Table 4

Participant quotes by theme to illustrate barriers and facilitators

Interdisciplinary collaboration and accountabilityWe did collaborate with our obstetric group to say these are our standards and these are our clinical indications for inductions…So it’s become a very good collaboration between nursing staff, team leaders, triage nurses, as well as myself (manager). The long-term plan for this is to move it away from myself and move it to the team leaders and then to the triage nurses so that it has a sustainable approach to it moving forward. (Q1:P+/E+, Site N)It’s hard to quantify whose numbers they are, who the patient belongs to. So you have patients that you see in your office and you make plans for their labour and delivery or C-section, etc. and those are your patients from the office. But then when you’re on call, you react to what comes in the door. And so it’s a bit tricky to own any stats because you’re being given the information based on how you perform when you’re on call. (Q3:P-/E+, Site M)
Application of formal change strategiesThis is the first organization I’d been in who has really engaged in [name of change framework] from boardroom to bedside and that’s extremely important. The concept of [name of change framework] is a philosophy. It’s a performance management methodology that really transforms your culture. (Q1:P+/E+, Site B)Well, it’s (the process) a bit random, to be quite honest…I can’t recall having a discussion to say, okay, here’s our KPIs, here’s how we’re doing, let’s decide—this is going to be a goal for the next year. We haven’t had those conversations, so that’s why I say it’s a bit random. (Q2:P+/E-, Site A)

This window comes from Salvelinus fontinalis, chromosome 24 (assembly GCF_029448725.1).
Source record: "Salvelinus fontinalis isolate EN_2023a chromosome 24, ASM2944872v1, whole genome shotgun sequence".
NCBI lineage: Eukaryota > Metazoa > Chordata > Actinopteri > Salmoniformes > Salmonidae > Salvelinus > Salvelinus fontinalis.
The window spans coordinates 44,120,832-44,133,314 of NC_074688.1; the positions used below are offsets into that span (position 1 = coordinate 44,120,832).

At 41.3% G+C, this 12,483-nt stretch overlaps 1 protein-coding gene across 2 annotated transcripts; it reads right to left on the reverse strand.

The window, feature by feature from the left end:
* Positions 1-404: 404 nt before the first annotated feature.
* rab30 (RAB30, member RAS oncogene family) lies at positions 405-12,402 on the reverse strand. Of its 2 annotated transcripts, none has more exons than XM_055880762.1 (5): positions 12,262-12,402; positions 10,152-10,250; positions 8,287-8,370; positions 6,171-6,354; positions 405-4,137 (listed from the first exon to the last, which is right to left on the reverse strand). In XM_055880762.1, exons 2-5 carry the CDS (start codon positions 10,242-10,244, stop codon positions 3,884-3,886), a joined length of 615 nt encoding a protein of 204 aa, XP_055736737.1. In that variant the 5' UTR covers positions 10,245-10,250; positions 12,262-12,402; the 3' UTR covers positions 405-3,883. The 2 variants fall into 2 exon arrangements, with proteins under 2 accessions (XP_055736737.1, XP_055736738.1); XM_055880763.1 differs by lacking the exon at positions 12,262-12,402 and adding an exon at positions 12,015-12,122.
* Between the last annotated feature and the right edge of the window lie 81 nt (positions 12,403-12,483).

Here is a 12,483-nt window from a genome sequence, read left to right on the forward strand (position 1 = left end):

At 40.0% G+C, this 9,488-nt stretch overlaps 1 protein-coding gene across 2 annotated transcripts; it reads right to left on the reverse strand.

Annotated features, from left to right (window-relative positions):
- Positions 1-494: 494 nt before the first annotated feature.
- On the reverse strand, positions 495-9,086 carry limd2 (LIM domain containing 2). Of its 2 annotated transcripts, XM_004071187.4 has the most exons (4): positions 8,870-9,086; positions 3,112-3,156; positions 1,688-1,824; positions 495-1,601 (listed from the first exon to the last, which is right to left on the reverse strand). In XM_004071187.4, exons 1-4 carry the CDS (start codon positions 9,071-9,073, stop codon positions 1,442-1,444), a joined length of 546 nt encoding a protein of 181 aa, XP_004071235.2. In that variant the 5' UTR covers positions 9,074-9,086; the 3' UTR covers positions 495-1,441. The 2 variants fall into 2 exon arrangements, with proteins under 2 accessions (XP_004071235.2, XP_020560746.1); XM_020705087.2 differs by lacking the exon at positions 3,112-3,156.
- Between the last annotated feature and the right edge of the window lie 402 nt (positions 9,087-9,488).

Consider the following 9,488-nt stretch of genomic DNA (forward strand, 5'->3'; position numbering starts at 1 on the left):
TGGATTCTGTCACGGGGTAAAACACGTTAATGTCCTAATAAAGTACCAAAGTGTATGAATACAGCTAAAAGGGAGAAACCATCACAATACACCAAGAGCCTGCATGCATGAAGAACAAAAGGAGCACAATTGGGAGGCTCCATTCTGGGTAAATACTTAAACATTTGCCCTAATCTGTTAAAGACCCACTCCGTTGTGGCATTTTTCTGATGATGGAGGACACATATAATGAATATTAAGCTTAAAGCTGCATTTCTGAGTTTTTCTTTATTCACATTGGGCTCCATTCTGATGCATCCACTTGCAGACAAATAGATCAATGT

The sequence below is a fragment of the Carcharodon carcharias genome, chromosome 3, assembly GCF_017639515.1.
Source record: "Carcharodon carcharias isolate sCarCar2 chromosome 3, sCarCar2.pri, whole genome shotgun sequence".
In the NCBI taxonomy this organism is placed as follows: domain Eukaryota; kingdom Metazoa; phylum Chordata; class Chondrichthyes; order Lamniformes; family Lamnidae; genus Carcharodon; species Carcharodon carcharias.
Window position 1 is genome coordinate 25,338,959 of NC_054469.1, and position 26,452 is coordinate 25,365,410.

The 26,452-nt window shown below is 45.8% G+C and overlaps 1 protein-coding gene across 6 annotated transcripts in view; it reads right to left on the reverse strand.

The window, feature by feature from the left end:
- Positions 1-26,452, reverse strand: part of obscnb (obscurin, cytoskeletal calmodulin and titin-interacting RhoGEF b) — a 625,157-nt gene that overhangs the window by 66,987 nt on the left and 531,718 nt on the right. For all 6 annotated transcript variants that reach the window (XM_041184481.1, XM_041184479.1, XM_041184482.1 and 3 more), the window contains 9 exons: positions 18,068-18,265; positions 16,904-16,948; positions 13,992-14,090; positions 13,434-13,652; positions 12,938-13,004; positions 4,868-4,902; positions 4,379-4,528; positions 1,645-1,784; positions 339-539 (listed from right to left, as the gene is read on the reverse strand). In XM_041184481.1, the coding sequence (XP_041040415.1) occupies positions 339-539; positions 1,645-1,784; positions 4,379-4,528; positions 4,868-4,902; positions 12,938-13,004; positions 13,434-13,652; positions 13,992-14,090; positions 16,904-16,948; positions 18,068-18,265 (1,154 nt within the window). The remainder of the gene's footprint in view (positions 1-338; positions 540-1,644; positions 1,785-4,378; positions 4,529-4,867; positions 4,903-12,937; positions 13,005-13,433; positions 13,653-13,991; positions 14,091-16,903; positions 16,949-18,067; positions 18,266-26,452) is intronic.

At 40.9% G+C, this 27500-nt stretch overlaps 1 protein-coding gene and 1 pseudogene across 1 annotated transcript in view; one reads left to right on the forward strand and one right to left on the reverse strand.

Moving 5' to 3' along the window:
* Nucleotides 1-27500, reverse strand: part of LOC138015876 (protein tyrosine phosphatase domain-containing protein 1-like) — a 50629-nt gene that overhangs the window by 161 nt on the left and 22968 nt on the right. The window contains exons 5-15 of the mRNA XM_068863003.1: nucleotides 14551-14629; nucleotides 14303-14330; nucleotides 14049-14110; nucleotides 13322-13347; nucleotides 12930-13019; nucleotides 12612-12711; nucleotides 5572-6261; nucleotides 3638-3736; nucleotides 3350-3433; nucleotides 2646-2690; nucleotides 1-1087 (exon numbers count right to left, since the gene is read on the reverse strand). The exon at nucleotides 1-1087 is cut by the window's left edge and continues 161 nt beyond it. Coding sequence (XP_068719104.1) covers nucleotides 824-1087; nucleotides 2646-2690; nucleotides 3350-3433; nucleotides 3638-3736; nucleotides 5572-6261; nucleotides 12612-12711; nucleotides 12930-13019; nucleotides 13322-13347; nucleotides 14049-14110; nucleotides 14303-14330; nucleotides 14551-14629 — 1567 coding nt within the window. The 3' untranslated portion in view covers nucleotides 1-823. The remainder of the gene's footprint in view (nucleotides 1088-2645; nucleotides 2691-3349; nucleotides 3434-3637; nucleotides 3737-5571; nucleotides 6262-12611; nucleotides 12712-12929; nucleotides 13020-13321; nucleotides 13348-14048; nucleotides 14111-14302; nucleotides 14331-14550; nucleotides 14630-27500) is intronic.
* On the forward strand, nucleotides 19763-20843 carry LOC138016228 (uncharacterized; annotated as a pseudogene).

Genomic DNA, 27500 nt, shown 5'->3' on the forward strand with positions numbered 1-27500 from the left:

Team trust and use of evidence and dataIf you start at the beginning, they trust the process on how they get the data in, right?… They understand that the nurse looking after the patient is the right person to enter the data accurately…They trust the (registry) data quality reports that they use… and they trust the Dashboard in that there is a mechanism in the Dashboard to drill down into it. They’re able to do a little audit and through that process, make changes if need be but also when everything comes up and it’s all been entered accurately by chart audit, they trust the Dashboard. So all of those things have built up a trust and it didn’t come overnight, right? (Q1:P+/E+, Site D)When it looked like we were going to look at it (the Dashboard data) more seriously, then came the questions. Well how do I believe you? I see how the data is entered. I don’t really have confidence in the data. So you could call it red. You could call it purple, it doesn’t really mean anything. (Q4:P-/E-, Site J)
Alignment with organisational priorities and supportOur induction strategy became a priority for two reasons. Number one, because we were performing poorly on the metric (KPI 6), but number two, it was significantly affecting our patient flow and our clinical flow because our inductions were very much unregulated. Some days we would have nine, other days we’d have zero, which is very hard because of staffing issues that we were facing at the time. So it (KPI 6) became a programme priority. (Q1:P+/E+, Site N)This may sound like an excuse, but we are a smaller centre and we don’t have the availability of operating room time perhaps quite as frequently as a tertiary care centre or a much larger centre that has many more operating rooms and many more anaesthetists and so on. (Q2:P+/E-, Site A)
  • E, engagement with Dashboard; KPI, key performance indicator; P, performance on KPIs.